The announcement of the Gates fund is intended to give momentum to the two-week climate talks in Paris.
WASHINGTON — Bill Gates will announce the creation of a multibillion-dollar clean-energy fund Monday at the opening of a Paris summit intended to forge a global accord to cut planet-warming emissions, according to people with knowledge of the plans.
The fund, which one of the sources described as the largest such effort in history, is meant to pay for research and development of new clean-energy technologies. It will include contributions from other billionaires and philanthropies, and a commitment by the United States to double its budget for clean-energy research and development, according to the sources, who asked not to be identified.
The announcement of the fund, which has the joint backing of the governments of the United States, China, India and other countries, the sources said, is intended to give momentum to the two-week Paris climate talks.
Negotiators hope to strike a deal committing every nation to enacting policies to reduce fossil-fuel emissions. Gates, co-founder of Microsoft, will join more than 100 world leaders, including President Obama, in Paris on Monday to begin the talks.
Most Read Nation & World Stories
- How to prepare for coronavirus in the U.S. (Spoiler: Not sick? No need to buy any masks.)
- Northern Californian tests positive for coronavirus in first U.S. case with no link to foreign travel
- Take 20 seconds to properly wash your hands, says the Mayo Clinic
- Will coronavirus force men to finally shave off their hipster beards?
- U.S. workers without protective gear assisted coronavirus evacuees, HHS whistleblower says
The pending announcement was first reported by ClimateWire, an online news organization. A spokesman for the Bill & Melinda Gates Foundation did not respond to a request for comment.
If successful, the Paris meeting could spur a fundamental shift away from the use of oil, coal and gas to the use of renewable-energy sources such as wind and solar power. But that transition would require major breakthroughs in technology and huge infrastructure investments by governments and industry.
Where that money would come from has been a question leading up to the Paris talks. Developing countries such as India, the third-largest fossil-fuel polluter, have pushed for commitments by developed nations to pay for their energy transition, either through direct government spending or through inexpensive access to new technology.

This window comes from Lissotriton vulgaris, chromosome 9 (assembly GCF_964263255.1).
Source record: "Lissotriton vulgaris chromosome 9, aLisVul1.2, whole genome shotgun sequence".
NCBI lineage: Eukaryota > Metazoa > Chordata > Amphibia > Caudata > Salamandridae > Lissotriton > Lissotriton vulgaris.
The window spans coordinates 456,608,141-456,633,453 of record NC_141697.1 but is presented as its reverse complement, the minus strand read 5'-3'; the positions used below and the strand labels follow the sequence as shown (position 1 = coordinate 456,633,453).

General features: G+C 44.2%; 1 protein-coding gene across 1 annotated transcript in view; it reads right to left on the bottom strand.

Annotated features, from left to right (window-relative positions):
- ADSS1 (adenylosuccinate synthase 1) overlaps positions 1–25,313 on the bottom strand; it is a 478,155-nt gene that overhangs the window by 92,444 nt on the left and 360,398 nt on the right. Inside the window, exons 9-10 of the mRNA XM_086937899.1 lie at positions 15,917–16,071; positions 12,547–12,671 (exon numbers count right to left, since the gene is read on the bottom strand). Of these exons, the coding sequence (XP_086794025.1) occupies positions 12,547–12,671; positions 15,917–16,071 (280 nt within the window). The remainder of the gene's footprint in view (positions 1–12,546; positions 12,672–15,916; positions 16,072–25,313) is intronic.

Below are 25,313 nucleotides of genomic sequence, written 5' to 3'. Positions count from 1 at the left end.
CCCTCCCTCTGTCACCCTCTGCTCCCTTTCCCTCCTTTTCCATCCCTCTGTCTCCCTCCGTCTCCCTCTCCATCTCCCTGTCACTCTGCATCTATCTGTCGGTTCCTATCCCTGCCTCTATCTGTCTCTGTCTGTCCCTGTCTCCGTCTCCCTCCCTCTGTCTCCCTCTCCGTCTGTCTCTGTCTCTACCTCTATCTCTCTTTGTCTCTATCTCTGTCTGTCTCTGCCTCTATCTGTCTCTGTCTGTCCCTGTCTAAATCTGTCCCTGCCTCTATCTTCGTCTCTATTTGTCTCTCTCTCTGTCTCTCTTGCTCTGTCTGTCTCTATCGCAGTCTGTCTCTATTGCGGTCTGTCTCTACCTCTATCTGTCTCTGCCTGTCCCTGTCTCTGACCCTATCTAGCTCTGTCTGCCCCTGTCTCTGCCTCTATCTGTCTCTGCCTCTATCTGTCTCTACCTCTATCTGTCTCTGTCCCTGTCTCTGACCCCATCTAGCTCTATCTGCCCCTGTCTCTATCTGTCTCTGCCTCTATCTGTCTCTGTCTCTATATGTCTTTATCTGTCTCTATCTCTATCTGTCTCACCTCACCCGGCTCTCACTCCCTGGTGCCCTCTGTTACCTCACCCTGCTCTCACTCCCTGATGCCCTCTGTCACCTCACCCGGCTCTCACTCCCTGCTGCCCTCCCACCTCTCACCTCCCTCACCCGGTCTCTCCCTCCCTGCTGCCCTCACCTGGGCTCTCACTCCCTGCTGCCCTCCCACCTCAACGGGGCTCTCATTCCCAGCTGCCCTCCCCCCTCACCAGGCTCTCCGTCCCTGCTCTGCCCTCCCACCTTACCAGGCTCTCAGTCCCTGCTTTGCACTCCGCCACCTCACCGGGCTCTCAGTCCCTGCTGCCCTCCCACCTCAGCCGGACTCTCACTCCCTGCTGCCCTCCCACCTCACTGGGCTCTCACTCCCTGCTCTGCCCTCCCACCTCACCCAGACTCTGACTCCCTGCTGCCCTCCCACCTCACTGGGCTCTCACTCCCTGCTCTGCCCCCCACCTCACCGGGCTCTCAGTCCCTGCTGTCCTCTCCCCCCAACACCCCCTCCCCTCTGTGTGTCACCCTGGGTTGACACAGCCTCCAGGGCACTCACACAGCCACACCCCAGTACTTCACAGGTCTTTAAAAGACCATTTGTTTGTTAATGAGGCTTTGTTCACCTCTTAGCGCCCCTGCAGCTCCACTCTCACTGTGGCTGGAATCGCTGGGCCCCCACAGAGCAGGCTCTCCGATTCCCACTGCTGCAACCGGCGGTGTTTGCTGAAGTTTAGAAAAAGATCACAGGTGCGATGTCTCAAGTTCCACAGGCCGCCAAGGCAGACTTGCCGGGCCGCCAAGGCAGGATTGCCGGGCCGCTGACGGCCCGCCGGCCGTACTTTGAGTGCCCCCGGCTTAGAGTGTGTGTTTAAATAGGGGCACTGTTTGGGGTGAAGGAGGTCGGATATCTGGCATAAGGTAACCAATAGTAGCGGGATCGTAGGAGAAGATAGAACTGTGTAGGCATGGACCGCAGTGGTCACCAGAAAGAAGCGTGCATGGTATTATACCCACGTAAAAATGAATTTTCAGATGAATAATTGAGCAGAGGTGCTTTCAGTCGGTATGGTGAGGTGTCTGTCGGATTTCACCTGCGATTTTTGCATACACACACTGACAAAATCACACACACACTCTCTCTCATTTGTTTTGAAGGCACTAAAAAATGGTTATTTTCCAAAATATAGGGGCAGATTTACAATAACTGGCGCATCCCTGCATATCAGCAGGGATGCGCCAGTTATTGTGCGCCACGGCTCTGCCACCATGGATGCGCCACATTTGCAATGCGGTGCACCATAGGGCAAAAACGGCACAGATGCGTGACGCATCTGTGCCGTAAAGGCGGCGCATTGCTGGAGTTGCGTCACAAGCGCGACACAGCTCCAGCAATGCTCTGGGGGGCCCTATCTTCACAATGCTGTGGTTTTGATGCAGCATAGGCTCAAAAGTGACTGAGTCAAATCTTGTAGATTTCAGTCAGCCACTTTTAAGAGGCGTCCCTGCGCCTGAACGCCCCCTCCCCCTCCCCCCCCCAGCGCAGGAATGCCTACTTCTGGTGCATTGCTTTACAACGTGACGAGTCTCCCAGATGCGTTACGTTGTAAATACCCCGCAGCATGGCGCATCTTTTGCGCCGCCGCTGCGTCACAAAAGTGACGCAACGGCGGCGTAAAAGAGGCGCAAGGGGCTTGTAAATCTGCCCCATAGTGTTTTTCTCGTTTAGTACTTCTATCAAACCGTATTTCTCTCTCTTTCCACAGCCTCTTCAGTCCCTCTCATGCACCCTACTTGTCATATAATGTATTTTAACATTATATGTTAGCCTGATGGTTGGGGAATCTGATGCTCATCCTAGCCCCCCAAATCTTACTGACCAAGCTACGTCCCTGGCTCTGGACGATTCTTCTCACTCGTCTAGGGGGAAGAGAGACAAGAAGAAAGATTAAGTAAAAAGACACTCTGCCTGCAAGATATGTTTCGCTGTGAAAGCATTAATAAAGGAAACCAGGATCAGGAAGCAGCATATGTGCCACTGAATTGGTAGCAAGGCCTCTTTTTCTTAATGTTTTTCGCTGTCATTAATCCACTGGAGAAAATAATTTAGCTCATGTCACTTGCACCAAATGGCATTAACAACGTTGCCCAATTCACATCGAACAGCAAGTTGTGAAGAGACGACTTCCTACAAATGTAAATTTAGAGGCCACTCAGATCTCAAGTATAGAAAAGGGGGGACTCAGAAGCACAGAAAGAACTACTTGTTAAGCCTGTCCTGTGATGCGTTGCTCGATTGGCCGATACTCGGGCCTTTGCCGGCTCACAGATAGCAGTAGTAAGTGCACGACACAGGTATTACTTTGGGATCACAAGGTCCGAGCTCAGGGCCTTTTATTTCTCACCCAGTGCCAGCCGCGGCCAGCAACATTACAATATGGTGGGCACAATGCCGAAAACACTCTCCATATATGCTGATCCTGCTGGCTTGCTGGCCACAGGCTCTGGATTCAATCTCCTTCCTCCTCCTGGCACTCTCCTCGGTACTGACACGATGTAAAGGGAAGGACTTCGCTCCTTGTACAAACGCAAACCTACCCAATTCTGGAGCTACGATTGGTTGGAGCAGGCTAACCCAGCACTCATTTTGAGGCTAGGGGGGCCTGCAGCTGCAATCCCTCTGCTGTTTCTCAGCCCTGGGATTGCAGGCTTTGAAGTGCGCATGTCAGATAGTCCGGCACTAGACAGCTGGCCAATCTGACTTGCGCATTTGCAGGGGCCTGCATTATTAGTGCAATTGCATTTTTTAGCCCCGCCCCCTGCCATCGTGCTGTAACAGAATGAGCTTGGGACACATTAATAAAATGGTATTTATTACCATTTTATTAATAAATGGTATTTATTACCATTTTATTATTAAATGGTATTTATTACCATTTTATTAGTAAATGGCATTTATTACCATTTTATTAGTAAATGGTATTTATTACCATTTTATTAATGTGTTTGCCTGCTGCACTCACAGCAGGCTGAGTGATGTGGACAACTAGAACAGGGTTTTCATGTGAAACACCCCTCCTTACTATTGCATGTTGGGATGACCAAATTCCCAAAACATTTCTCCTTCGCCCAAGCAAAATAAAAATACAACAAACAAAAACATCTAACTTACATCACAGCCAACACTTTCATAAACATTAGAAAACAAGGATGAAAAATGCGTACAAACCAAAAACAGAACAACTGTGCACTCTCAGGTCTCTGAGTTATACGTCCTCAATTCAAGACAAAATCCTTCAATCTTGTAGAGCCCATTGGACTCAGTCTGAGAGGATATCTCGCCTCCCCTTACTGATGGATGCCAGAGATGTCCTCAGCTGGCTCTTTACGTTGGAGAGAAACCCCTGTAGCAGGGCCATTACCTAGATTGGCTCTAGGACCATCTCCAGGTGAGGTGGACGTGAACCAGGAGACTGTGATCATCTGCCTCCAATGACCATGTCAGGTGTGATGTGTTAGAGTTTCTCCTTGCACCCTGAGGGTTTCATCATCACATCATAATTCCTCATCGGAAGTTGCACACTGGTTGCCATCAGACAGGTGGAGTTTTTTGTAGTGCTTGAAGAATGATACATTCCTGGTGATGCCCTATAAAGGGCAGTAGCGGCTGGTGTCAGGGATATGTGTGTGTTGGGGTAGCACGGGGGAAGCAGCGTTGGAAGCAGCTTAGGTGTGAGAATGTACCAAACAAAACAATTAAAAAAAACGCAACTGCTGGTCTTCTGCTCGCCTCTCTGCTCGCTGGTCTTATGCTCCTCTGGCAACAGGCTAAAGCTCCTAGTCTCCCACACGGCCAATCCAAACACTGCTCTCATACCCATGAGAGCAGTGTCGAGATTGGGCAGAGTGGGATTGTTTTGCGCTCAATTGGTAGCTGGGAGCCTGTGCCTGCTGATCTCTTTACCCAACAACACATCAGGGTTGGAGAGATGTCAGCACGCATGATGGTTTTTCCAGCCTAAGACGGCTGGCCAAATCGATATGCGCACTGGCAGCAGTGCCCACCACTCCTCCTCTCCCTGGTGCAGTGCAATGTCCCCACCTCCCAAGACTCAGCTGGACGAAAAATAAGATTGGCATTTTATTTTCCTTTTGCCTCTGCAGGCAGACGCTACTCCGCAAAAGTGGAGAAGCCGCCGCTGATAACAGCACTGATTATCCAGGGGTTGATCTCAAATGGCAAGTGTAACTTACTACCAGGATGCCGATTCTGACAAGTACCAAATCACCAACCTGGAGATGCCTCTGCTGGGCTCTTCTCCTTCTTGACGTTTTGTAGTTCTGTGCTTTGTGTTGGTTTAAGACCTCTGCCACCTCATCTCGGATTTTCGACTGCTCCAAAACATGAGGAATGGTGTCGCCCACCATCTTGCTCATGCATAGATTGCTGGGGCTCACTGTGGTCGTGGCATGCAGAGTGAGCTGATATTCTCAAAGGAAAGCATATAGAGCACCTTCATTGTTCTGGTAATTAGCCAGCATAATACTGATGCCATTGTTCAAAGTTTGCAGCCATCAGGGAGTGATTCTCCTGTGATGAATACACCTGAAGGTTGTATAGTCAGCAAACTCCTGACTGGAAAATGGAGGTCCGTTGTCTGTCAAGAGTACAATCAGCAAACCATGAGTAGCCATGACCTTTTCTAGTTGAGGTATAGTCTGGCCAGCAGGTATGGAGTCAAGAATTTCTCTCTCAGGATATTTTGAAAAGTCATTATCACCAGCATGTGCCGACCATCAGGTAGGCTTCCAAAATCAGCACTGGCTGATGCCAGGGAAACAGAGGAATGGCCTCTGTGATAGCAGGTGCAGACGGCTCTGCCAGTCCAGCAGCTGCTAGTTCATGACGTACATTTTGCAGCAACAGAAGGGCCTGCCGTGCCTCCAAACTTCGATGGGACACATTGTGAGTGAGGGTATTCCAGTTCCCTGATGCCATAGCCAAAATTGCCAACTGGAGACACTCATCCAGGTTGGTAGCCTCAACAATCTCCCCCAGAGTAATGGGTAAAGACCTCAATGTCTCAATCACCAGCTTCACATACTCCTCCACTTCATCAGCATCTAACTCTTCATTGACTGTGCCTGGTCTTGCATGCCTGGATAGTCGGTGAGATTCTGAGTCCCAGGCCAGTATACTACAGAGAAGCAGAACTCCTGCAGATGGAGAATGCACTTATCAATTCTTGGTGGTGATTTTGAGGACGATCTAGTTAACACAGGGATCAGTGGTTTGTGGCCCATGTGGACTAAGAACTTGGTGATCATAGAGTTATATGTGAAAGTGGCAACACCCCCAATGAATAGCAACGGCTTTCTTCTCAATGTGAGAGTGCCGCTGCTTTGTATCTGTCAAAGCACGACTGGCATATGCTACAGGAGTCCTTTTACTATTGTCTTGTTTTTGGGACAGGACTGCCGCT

India has emerged as a pivotal player in the Paris talks. The announcement by Gates appears intended to help secure India’s support of a deal.
As secretary of state, Hillary Rodham Clinton pledged that developed countries would send $100 billion annually to poor countries by 2020 to help them pay for the energy transition. Indian officials have demanded that the Paris deal lock in language that the money would come from public funds, a deal breaker for rich countries.
This summer, Gates pledged to spend $1 billion of his personal fortune on researching and deploying clean-energy technology, but the people with knowledge of his plans said the new fund would include larger commitments.
In a blog post in July, Gates wrote: “If we create the right environment for innovation, we can accelerate the pace of progress, develop and deploy new solutions, and eventually provide everyone with reliable, affordable energy that is carbon free. We can avoid the worst climate-change scenarios while also lifting people out of poverty, growing food more efficiently and saving lives by reducing pollution.”
Gates met with Prime Minister Narendra Modi of India in September on the sidelines of the U.N. General Assembly meeting in New York. In a June meeting in Paris, Gates told President François Hollande of France that the Paris deal should include robust provisions on clean-energy research and development.
“Bill’s been making that point for years, and he’s going to make it more emphatically in Paris,” said Hal Harvey, chief of Energy Innovation, an energy consultancy.
Harvey noted that at the core of the emerging Paris agreement are plans and pledges already put forth by more than 170 countries detailing how they will reduce emissions.
“If you tote up the plans, you see a very significant demand signal, and Bill wants to see that we meet that cheaply,” he said.